Some years ago, Maryland insurance broker Tom Clancy spotted a news story about a Soviet submarine that cut loose and headed west. That prompted Clancy, a naval historian of sorts, to write The Hunt for Red October, about how the defection might have gone down.
Preston Fleming, a veteran of “11 years of government service in places like Beirut, Cairo, Tunis, Jeddah, and Amman,” noticed the original Intifada in the West Bank and Gaza. That prompted the vision of an Intifada in the United States. In Fleming’s Root and Branch, the stateside Intifada gears up after an electromagnetic pulse attack by Iran, Pakistan and North Korea, but the EMP assault gets no description until 70 pages into the narrative.
From the Canadian border to Connecticut, there was no electricity, natural gas, no drinking water, and no sewer treatment. EMP impaired telephone circuits, cellphone towers, computers and vehicle electronics, so there was no gas at the pumps, no food in stores, no cash at ATMs, and no meds at hospitals. This was an ideal atmosphere for “the looting, the rioting, the home invasions, the gun battles between criminals and neighborhood militias, and the total breakdown of social order.”
This disturbs Roger Zorn, American-born owner of a French security company, and long aware of jihadist terror in France. At one point, “the intifada had spread by now to twice as many American cities while Islamist-inspired terror attacks had grown increasingly sophisticated.” The jihadi explosive devices had “morphed from car bombs to bicycle and motorcycle bombs, truck bombs, and even explosive-laden boat bombs.” Shootings had progressed from “random snipings to sophisticated assassinations against law enforcement officers and National Guard troops.”
In some cities Zorn finds “no-go zones where police dared not enter.” There the jihadis gain allies in the form of groups such as Antifa, modeled after 70s leftist radicals like the Red Brigades and Baader-Meinhof Gang. Zorn, in his early 60s, recalls the days when leftists were making common cause with Middle Eastern terrorists. “Now a new generation seemed to be doing the same in America,” with graffiti in the no-go zones reading, “No Justice No Peace,” in company with “Death to the Infidel,” and “Behead Those Who Insult the Prophet.” This is the same leftist-Islamic alliance Jamie Glazov charted in United in Hate.
As Zorn’s former CIA colleague Patrick Craven explains, four million Muslims reside in the United States, and half want to be governed under sharia law and accept violence against anyone who opposes it. Two of every three Muslims consider Islam to be at war with America, and nearly half consider it the duty of every Muslim to wage jihad against the United States. White House lawyer Margaret Slattery questions the numbers, but Zorn still has an eye for the classy redhead.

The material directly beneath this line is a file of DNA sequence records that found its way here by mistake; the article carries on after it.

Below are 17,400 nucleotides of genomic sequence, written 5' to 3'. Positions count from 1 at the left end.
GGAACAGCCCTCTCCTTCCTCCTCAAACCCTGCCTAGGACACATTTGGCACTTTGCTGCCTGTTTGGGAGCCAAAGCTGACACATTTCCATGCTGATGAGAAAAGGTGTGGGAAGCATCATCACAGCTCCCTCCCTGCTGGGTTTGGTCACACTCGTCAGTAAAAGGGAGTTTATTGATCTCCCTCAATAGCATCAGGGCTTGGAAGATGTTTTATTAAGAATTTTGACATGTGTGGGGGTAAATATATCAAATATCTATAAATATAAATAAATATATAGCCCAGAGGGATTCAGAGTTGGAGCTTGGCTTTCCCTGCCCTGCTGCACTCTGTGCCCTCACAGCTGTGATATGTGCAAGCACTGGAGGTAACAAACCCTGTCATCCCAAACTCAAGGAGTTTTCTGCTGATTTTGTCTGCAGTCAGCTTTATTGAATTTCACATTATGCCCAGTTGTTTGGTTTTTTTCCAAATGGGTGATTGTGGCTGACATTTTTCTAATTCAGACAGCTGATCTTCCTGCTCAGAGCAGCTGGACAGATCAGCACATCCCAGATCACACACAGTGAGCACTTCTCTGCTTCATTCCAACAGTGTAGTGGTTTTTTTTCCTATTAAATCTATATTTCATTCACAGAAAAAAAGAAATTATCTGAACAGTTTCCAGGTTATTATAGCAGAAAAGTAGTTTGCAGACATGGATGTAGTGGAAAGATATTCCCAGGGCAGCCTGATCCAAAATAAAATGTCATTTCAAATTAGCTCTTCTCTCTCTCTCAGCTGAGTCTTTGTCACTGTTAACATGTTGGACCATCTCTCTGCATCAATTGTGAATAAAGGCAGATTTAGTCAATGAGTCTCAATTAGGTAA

Zorn’s firm deploys a system called Triage, with three risk categories gauging propensity for political violence. Questions include: “Do you consider yourself a Muslim first or an American first?” and whether a Muslim supports punishment for those who insult Islam or sharia law. Triage “works far better against jihadists than polygraphs do because the latter have difficulty catching deception from subjects whose culture condones lying to outsiders.” But there’s a problem.
Zorn catches wind that the Department of Homeland Security is rigging the Triage scores to deport massive numbers of Muslim and make others disappear by creative means. Zorn must decide whether to sell his company to another DHS contractor or blow the whistle and bring down the wrath of the American security establishment. For some readers, Fleming’s quest for Indifada realism will be of greater interest.
The Capital Hill Autonomous Zone (CHAZ) in Seattle is shaping up as a no-go zone or at least a no-police zone. That incubator of violence could inspire zones in other cities, with rallying cries of “Death to Infidels” along with “No Justice No Peace.” Still, in a novel replete with epigraphs and footnotes, Preston missed a chance to ratchet up the realism.
Readers might imagine, for example, an American Intifada under a president who refuses to link Islam with terrorism, and calls a terrorist mass murder on an American military base a case of “workplace violence.” Image an American Intifada under a president who says the future must not belong to those who slander the prophet of Islam.
Imagine an Intifada under a president who ships planeloads of cash to Iran, one of the nations behind the EMP attacks in Root and Branch. What would such a president say about Zorn’s Triage system? Imagine Zorn and Craven contending with a CIA director who voted for the Stalinist Gus Hall.
Truth does tend to be stranger than fiction. On other hand, as it stands, Root and Branch shows what can happen in America when radical Islam joins forces with the radical left.